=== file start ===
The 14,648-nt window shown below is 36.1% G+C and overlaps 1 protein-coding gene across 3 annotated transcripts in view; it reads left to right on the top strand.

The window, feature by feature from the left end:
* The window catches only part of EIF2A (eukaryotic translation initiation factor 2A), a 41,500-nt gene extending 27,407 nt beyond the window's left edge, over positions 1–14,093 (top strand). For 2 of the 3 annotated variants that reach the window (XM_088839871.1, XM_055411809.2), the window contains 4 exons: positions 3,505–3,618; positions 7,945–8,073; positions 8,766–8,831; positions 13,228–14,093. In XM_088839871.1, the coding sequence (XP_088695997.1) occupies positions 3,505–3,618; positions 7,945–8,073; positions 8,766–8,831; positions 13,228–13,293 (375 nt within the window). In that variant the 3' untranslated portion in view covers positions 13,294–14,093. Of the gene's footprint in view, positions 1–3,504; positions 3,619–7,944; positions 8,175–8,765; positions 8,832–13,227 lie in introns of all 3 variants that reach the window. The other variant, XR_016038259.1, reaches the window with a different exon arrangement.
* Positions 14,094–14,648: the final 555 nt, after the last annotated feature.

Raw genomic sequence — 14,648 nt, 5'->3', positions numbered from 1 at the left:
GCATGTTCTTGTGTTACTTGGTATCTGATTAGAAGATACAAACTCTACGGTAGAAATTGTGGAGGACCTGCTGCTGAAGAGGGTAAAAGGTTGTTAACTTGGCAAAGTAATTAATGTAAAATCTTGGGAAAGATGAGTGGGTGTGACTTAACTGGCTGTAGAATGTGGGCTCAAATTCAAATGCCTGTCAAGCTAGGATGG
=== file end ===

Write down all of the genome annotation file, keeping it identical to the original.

The 14,648-nt window shown below is 36.1% G+C and overlaps 1 protein-coding gene across 3 annotated transcripts in view; it reads left to right on the top strand.

The window, feature by feature from the left end:
* The window catches only part of EIF2A (eukaryotic translation initiation factor 2A), a 41,500-nt gene extending 27,407 nt beyond the window's left edge, over positions 1–14,093 (top strand). For 2 of the 3 annotated variants that reach the window (XM_088839871.1, XM_055411809.2), the window contains 4 exons: positions 3,505–3,618; positions 7,945–8,073; positions 8,766–8,831; positions 13,228–14,093. In XM_088839871.1, the coding sequence (XP_088695997.1) occupies positions 3,505–3,618; positions 7,945–8,073; positions 8,766–8,831; positions 13,228–13,293 (375 nt within the window). In that variant the 3' untranslated portion in view covers positions 13,294–14,093. Of the gene's footprint in view, positions 1–3,504; positions 3,619–7,944; positions 8,175–8,765; positions 8,832–13,227 lie in introns of all 3 variants that reach the window. The other variant, XR_016038259.1, reaches the window with a different exon arrangement.
* Positions 14,094–14,648: the final 555 nt, after the last annotated feature.

Raw genomic sequence — 14,648 nt, 5'->3', positions numbered from 1 at the left:
GCATGTTCTTGTGTTACTTGGTATCTGATTAGAAGATACAAACTCTACGGTAGAAATTGTGGAGGACCTGCTGCTGAAGAGGGTAAAAGGTTGTTAACTTGGCAAAGTAATTAATGTAAAATCTTGGGAAAGATGAGTGGGTGTGACTTAACTGGCTGTAGAATGTGGGCTCAAATTCAAATGCCTGTCAAGCTAGGATGG